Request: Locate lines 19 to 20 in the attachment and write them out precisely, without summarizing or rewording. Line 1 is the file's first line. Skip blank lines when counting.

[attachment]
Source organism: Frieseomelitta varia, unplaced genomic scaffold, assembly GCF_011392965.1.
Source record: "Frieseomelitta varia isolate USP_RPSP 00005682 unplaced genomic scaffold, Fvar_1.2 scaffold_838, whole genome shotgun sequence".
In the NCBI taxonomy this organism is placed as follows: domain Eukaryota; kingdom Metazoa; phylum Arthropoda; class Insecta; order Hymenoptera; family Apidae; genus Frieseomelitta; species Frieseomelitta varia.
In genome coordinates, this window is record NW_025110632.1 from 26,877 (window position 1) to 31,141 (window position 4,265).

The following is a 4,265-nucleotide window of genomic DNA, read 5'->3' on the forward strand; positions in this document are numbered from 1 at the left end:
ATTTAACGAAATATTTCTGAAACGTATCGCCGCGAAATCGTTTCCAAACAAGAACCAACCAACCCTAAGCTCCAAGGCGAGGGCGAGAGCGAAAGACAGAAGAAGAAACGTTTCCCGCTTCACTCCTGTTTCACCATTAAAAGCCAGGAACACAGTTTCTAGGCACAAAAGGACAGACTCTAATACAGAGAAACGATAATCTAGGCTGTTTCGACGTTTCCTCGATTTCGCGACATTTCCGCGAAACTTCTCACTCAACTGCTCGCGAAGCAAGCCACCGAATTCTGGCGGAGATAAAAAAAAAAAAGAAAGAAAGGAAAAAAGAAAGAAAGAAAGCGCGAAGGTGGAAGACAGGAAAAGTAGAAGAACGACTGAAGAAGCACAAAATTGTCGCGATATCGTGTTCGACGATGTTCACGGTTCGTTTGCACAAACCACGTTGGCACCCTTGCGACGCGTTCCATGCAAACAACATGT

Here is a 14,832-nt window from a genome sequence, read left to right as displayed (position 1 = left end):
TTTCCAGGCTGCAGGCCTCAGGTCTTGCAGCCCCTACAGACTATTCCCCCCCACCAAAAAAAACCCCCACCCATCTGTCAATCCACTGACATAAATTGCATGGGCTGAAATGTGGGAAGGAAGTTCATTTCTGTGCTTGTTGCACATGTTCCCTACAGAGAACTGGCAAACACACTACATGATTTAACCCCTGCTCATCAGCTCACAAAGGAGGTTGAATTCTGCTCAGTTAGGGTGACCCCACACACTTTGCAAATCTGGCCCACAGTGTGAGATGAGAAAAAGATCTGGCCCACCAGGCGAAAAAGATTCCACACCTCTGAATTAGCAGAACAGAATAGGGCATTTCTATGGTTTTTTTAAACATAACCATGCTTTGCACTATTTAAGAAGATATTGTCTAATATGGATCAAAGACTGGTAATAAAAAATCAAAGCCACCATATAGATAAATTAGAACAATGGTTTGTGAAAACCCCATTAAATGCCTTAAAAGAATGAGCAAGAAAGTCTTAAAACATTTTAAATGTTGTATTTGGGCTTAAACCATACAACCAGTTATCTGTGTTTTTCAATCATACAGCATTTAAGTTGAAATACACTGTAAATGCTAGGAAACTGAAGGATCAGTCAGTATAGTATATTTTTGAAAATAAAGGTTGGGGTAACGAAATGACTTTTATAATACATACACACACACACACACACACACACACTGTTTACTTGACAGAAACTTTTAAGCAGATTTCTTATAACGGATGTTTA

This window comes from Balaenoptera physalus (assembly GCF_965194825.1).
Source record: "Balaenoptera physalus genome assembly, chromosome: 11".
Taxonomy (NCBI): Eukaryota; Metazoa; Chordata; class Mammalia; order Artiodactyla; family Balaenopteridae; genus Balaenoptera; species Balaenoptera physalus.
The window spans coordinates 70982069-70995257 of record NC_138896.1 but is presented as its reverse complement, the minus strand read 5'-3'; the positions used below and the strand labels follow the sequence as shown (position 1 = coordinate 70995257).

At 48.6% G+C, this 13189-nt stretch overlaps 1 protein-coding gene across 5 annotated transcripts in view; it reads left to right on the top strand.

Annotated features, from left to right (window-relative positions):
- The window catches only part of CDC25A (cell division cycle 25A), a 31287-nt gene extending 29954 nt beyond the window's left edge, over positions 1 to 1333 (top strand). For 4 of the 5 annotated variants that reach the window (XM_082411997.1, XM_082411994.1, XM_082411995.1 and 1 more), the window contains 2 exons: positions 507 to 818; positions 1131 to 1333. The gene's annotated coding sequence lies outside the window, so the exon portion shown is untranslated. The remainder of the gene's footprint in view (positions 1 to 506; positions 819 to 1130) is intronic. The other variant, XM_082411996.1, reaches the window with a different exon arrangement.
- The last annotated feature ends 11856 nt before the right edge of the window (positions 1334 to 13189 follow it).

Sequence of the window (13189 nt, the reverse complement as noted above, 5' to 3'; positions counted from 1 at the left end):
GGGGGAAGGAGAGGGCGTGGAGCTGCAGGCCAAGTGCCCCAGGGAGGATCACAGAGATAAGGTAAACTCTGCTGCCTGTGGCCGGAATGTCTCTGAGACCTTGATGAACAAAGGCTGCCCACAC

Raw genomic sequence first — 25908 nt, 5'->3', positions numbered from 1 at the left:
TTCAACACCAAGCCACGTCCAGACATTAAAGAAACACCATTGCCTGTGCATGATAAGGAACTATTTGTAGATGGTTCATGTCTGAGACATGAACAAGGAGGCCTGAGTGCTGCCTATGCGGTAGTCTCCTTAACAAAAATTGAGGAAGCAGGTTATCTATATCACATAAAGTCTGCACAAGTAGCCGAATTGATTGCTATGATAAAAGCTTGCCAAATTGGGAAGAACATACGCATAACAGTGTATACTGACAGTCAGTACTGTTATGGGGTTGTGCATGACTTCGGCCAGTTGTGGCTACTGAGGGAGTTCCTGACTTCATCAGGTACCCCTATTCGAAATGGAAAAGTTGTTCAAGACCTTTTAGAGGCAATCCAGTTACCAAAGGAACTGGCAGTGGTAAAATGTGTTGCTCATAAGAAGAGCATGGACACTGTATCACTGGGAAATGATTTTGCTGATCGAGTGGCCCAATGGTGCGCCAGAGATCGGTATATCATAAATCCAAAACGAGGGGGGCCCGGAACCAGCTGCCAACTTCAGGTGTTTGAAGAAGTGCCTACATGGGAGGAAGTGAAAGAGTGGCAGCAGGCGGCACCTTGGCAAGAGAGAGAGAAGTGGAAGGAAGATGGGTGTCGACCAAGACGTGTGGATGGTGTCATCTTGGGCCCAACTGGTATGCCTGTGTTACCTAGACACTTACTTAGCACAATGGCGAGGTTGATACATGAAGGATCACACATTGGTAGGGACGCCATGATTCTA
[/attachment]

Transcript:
Raw genomic sequence first — 25908 nt, 5'->3', positions numbered from 1 at the left:
TTCAACACCAAGCCACGTCCAGACATTAAAGAAACACCATTGCCTGTGCATGATAAGGAACTATTTGTAGATGGTTCATGTCTGAGACATGAACAAGGAGGCCTGAGTGCTGCCTATGCGGTAGTCTCCTTAACAAAAATTGAGGAAGCAGGTTATCTATATCACATAAAGTCTGCACAAGTAGCCGAATTGATTGCTATGATAAAAGCTTGCCAAATTGGGAAGAACATACGCATAACAGTGTATACTGACAGTCAGTACTGTTATGGGGTTGTGCATGACTTCGGCCAGTTGTGGCTACTGAGGGAGTTCCTGACTTCATCAGGTACCCCTATTCGAAATGGAAAAGTTGTTCAAGACCTTTTAGAGGCAATCCAGTTACCAAAGGAACTGGCAGTGGTAAAATGTGTTGCTCATAAGAAGAGCATGGACACTGTATCACTGGGAAATGATTTTGCTGATCGAGTGGCCCAATGGTGCGCCAGAGATCGGTATATCATAAATCCAAAACGAGGGGGGCCCGGAACCAGCTGCCAACTTCAGGTGTTTGAAGAAGTGCCTACATGGGAGGAAGTGAAAGAGTGGCAGCAGGCGGCACCTTGGCAAGAGAGAGAGAAGTGGAAGGAAGATGGGTGTCGACCAAGACGTGTGGATGGTGTCATCTTGGGCCCAACTGGTATGCCTGTGTTACCTAGACACTTACTTAGCACAATGGCGAGGTTGATACATGAAGGATCACACATTGGTAGGGACGCCATGATTCTA